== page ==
Goldstein’s magical realist work is always a little off-the-wall, and this is no exception. It feels like a rather grim Y/A mashed up with a fantasy about children’s fiction (something she’s done before — I must reread Dark Cities Underground soon) and creativity. Tying creativity to some sort of magical muse is a concept that has come to annoy me; while it’s not a dealbreaker, it did bug me some. Overall, though, I liked this one.

As a fan of The AvengersHellfire Club episode and the Marvel Hellfire Club inspired by that episode, I was interested to learn about the real club in Evelyn Lord’s THE HELLFIRE CLUBS: Sex, Satanism and Secret Societies. Unfortunately the book was a major disappointment: while I’m not surprised to learn the club’s reputation for diabolism and blasphemy was exaggerated, the reveal that they mostly sat around drinking, whoring and maybe talking atheism and politics (“maybe” because the Club’s activities were secret and there’s still little known for sure) hardly requires writing a book.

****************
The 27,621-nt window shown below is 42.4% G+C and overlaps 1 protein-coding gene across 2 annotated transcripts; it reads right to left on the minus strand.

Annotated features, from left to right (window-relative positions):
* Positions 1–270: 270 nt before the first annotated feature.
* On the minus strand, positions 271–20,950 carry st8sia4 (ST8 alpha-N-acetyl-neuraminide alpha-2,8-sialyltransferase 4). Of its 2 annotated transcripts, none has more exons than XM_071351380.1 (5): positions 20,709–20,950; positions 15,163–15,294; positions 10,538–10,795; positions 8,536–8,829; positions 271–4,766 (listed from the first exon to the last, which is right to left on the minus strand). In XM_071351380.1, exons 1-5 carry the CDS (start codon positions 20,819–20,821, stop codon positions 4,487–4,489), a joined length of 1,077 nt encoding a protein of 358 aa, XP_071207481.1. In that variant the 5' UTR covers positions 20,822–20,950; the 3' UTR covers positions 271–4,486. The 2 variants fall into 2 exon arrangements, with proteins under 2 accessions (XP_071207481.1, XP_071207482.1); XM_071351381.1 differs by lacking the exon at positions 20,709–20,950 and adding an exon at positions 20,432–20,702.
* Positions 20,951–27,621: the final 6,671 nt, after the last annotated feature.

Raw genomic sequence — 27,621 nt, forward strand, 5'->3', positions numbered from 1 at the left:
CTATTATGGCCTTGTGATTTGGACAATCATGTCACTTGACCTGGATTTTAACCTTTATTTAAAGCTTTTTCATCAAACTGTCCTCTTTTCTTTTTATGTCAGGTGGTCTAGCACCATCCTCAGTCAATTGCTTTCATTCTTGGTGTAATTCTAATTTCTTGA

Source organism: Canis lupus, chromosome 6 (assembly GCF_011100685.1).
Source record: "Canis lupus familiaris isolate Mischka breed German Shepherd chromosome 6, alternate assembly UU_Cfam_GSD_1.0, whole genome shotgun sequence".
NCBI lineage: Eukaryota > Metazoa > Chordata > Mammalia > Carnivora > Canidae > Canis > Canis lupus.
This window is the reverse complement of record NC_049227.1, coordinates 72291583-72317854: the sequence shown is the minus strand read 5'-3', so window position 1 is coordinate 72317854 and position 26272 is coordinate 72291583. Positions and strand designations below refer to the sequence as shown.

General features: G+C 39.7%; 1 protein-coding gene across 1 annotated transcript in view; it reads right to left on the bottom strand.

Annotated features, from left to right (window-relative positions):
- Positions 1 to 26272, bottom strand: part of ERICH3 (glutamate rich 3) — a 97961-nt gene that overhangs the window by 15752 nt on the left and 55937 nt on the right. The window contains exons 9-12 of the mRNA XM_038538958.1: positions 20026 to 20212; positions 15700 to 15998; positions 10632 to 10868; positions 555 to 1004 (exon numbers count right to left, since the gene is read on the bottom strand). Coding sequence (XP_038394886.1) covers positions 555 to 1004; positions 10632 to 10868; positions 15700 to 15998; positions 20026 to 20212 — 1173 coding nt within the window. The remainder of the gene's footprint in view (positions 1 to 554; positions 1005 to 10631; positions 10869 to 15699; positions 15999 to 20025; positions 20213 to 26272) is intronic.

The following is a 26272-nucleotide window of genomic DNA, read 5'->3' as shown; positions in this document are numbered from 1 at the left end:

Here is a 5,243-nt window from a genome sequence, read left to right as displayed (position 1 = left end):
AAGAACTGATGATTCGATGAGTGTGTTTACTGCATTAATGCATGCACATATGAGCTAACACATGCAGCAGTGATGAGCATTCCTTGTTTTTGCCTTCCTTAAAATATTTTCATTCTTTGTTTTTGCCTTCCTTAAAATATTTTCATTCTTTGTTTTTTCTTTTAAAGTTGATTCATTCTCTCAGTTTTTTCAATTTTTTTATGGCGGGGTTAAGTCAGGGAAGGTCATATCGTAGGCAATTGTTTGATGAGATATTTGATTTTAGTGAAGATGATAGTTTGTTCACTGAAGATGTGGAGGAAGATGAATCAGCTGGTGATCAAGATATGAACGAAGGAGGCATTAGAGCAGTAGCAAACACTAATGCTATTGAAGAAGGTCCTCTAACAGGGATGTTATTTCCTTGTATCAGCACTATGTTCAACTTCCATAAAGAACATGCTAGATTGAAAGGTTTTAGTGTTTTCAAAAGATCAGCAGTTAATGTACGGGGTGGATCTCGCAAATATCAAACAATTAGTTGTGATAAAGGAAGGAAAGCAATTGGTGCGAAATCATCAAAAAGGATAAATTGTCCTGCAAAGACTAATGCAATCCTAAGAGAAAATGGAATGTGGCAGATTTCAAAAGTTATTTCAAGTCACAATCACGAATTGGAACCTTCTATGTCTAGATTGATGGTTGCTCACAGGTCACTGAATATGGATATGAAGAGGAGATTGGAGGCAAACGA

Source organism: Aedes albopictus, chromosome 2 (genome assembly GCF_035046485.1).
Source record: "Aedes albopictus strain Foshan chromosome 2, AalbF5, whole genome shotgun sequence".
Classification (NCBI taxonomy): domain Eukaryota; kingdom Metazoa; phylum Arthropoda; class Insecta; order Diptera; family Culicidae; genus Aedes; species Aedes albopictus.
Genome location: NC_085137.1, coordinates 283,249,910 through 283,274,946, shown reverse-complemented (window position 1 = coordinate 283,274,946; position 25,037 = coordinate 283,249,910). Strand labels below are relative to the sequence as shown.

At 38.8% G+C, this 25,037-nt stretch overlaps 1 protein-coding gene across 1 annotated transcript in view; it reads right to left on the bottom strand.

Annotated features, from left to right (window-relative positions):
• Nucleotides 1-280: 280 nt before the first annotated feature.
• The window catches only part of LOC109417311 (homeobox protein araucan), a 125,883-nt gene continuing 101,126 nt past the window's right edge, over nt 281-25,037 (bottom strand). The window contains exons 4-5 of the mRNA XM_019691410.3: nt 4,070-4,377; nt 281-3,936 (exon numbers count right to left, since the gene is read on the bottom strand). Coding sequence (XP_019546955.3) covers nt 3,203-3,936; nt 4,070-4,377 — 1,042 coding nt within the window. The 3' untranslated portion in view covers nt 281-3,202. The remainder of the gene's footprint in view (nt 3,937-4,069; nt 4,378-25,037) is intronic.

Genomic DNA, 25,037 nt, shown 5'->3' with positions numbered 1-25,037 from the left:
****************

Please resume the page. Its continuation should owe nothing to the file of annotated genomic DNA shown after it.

Apparently Lord couldn’t make a book out of it as she brings in multiple other clubs (the Mohocks, the Beggars Benison) with similar reputation only to assure us they weren’t as black as they were painted either. Another problem is that Lord’s a ploddingly dull writer. If this had been shaped as a narrative it might have held my interest but instead the information just sits there like a lump puddying.

#SFWApro. Covers by Rob Liefeld (top) and John Byrne (bottom).

 

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The murderous alien clowns were the pick of the week